"No man will make a great leader who wants to do it all himself, or to get all the credit for doing it."
- Andrew Carnegie
I'll share some of my own ideas about effective DELEGATION, along with some tips I picked up at a seminar I attended years ago, presented by Dr. Gary Fellows.
SELECT THE RIGHT PERSON FOR THE JOB
You select the delegatee for one of two reasons: either his individual is best QUALIFIED and can deliver the best results…OR…this individual will most BENEFIT from the learning experience of taking on this job. This project will contribute to his/her experience and development, which you (and others) will be able to draw on at a later time.
PROVIDE ENOUGH INFORMATION
Provide the "big picture" so the delegatee can see how the work FITS into the overall operation. Don't hoard information or keep them in the dark. Determine what success looks like so he/she has a clear PICTURE of what you want to accomplish.
POINT OUT THE WIN-WIN
What's in it for him/her? "Having you take this responsibility will allow me more time to focus on ______, and you'll have the OPPORTUNITY to learn more about what's going on outside of our department, which will better position you for that promotion you are working towards."
PROVIDE THE TOOLS
Delegate the entire job to one person and give them full AUTHORITY. This will heighten the individual's interest in the project and provide a deeper sense of accomplishment and satisfaction when the task is completed. Although the ultimate responsibility lies with you, when you delegate something to someone, be sure that others know that you've given the responsibility and authority to that individual, and that they are ACCOUNTABLE for producing the results.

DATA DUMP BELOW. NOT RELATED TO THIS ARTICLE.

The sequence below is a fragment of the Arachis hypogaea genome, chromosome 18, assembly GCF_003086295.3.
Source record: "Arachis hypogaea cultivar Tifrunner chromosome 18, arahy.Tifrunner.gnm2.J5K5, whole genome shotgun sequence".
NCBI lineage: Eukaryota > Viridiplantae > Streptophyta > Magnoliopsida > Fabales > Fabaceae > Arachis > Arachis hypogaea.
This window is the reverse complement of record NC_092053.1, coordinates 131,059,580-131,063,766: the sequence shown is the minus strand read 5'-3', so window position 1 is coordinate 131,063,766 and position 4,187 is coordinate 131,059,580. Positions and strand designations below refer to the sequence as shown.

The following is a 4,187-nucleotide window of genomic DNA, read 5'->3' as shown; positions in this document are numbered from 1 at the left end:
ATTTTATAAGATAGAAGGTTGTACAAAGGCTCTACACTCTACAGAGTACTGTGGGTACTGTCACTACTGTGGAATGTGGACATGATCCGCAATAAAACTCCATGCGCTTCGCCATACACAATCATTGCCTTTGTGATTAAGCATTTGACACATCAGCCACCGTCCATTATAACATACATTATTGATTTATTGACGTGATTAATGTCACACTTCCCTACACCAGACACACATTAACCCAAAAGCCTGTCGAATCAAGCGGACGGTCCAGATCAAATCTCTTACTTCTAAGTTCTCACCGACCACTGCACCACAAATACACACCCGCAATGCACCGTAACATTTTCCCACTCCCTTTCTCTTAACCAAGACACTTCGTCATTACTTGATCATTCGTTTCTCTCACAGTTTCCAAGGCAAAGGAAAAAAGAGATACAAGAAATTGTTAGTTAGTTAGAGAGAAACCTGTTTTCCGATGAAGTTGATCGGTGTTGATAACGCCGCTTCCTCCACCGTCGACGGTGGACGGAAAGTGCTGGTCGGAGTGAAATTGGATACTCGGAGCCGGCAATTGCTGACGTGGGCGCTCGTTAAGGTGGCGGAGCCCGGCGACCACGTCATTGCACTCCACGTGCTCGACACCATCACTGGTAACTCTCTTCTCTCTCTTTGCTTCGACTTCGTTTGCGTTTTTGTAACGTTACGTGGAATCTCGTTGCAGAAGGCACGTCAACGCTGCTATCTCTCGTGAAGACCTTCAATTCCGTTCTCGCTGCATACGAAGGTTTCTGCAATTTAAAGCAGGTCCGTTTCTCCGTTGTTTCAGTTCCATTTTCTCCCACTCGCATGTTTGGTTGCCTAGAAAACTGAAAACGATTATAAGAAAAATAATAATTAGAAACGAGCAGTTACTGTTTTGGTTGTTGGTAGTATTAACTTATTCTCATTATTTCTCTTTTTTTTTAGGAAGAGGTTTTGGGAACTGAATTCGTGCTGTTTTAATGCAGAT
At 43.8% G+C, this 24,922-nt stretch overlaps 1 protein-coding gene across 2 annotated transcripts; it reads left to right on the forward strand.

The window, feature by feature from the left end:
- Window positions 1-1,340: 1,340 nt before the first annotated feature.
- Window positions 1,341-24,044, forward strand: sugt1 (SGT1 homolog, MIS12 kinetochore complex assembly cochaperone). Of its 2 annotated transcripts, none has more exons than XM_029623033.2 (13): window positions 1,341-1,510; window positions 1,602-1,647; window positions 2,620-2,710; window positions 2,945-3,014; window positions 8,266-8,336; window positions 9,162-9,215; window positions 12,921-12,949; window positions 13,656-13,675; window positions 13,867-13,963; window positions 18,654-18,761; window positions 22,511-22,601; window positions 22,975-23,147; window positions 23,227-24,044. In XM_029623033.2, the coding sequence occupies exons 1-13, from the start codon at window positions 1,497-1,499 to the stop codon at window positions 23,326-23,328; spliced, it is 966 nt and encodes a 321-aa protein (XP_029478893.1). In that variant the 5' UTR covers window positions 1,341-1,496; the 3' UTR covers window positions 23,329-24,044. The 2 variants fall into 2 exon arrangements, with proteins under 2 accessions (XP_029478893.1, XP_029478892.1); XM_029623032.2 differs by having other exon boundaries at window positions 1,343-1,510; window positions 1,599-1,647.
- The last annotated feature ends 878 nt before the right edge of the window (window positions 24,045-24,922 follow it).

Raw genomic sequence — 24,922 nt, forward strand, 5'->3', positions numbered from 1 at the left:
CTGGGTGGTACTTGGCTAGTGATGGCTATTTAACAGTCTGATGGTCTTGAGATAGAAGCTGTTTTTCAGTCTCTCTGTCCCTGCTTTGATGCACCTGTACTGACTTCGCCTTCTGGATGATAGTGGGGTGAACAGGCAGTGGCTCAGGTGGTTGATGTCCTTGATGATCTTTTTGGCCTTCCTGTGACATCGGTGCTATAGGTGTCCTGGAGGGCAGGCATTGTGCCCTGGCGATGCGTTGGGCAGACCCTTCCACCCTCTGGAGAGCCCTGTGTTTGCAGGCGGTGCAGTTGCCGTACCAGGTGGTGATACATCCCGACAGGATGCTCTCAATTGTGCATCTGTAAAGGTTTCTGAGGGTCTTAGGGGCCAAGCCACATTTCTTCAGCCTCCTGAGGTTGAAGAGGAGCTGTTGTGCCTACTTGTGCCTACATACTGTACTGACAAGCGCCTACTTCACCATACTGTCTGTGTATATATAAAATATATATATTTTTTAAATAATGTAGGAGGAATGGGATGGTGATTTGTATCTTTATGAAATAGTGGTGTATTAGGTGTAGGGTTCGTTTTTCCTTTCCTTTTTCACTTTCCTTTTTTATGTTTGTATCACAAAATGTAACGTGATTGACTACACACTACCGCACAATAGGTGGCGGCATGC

FOCUS ON RESULTS, NOT ON PROCESS
Delegate responsibility, not work. Too many managers confuse delegating responsibility with offloading work onto someone else. When assigning a project, allow the delegatee the freedom to exercise some personal initiative. Focus on WHAT you want, not HOW to do it. Let him/her develop the methodology for how to achieve the goal. Of course, there are exceptions to this. For example, if you work in an industry that requires tight control over certain processes and procedures which must be followed, then the how becomes important. (An example would be how to draw blood at a blood bank. Not following sanitation procedures could create disastrous results.)
DELEGATE THROUGH DIALOGUE
Don't do all the talking, and don't delegate in the hall. Delegate in an environment that is conducive to fully EXPLAINING the project. Minimize interruptions and allow plenty of time for dialogue. Involve the delegatee in the discussion and encourage his/her SUGGESTIONS and comments. Instead of asking "Do you understand?", ask questions such as, "Any ideas as to how you'll proceed?" You'll get a better sense of whether or not your request was clear.
ESTABLISH DEADLINES AND BUILD IN ACCOUNTABILITY
Don't leave due dates uncertain or open-ended. Don't say, "Can you get this to me as soon as possible?" or "Please do this whenever you can get around to it." Be SPECIFIC about when you want it done by. "I trust you to take full responsibility for getting this done. If you foresee any problems or need help, you know how to reach me. Do you see any problem in getting this done by May 31?"